He joined the AHL at 19 as a late December birthday. Now just 22, he is on his third AHL season. His late birthday is key because he still has another year on his entry-level contract after this season. Since returning from an injury in December, Scherbak has seemingly turned a corner offensively in the AHL and looks like a much better player. The Habs could desperately use his offensive skills but for Scherbak’s benefit, it’s best to leave him in the AHL.
Unlike Scherbak, defenceman Noah Juulsen was considered to be a safer pick in 2015. Juulsen is on track to be a top-four defenceman, the kind who plays a safe game and eats minutes. He is far from flashy and likely won’t be a big producer from the blueline at the NHL level. A preseason injury prevented Juulsen from making his AHL debut, but once he did, he has been very good for Laval to start his pro career. Juulsen isn’t too far off from an NHL debut.
Mikhail Sergachev (9th, 2016) & Ryan Poehling (25th, 2017)
Losing defenceman Mikhail Sergachev definitely stings for Habs fans, especially considering their need for a stud defenceman and his immediate success in Tampa Bay. Sergachev was the price they had to pay to get Jonathan Drouin, and while the trade doesn’t look good now, this is a deal that can be better evaluated a few years out. He’s tracking to be a really good offensive defenceman for Tampa with all the tools to be a threat.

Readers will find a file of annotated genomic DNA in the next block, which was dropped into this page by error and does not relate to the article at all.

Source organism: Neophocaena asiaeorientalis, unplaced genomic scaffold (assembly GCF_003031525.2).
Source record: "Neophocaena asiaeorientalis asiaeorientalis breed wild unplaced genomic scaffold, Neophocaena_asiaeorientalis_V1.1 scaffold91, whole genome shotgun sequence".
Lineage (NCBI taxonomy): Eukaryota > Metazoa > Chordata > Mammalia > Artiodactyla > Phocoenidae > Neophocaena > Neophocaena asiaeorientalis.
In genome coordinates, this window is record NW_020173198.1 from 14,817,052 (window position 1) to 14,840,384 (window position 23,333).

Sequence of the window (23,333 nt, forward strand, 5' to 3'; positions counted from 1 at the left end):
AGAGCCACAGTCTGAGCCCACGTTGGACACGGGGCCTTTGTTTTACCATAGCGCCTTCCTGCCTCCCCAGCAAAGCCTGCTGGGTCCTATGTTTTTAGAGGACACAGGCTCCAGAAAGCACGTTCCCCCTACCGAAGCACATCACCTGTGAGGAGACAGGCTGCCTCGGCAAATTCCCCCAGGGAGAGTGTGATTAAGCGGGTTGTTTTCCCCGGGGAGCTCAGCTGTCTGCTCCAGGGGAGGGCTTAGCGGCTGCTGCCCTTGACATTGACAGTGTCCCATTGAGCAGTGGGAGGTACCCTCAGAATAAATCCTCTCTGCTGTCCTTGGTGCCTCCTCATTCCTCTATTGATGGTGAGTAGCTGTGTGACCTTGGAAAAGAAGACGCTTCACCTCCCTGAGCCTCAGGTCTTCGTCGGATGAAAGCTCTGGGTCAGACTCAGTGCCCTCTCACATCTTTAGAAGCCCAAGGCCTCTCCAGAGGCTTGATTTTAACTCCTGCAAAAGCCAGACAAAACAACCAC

The most recent first rounder to join the organization is centre Ryan Poehling, who has had a breakout season in college playing for one the nation’s top teams at St. Cloud. Poehling is one of Montreal’s most promising picks in years as he is a big centre who plays a good two-way game for his age. He’s one of those players who does everything well but has no real standout skill. It’s hard to say where his offensive ceiling will be at the NHL level, and while Montreal needs a player like Poehling right now, he is better off developing in college for at least another year.
Joining the NHL Ranks
Trevor Timmins has been a part of Montreal’s scouting staff since 2003 and has overseen their amateur scouting system for years. He has undoubtedly had his misses but he has had more than his fair share of gems too. Timmins has had a knack for finding players in the late rounds of the draft. The later the draft goes on, the more unpredictable the odds are for a player turning out. For every John Carlson and Evgeny Kuznetsov going late in the first round, there are a dozen more who top out as an NHL depth player or don’t even make it at all.
As the two top ten picks, Galchenyuk and Sergachev are the only two on this list currently playing in the NHL full time. However, it wouldn’t be surprising to see the others join the NHL ranks sooner rather than later. While they may not project to be stars at the next level, they still have the potential to be impact players.
I have a Bachelor’s Degree in Journalism from Ryerson University. I am a freelance journalist and a Montreal Canadiens writer for The Hockey Writers. I previously wrote for Simcoe.com and Last Word on Sports as well as interned at TSN.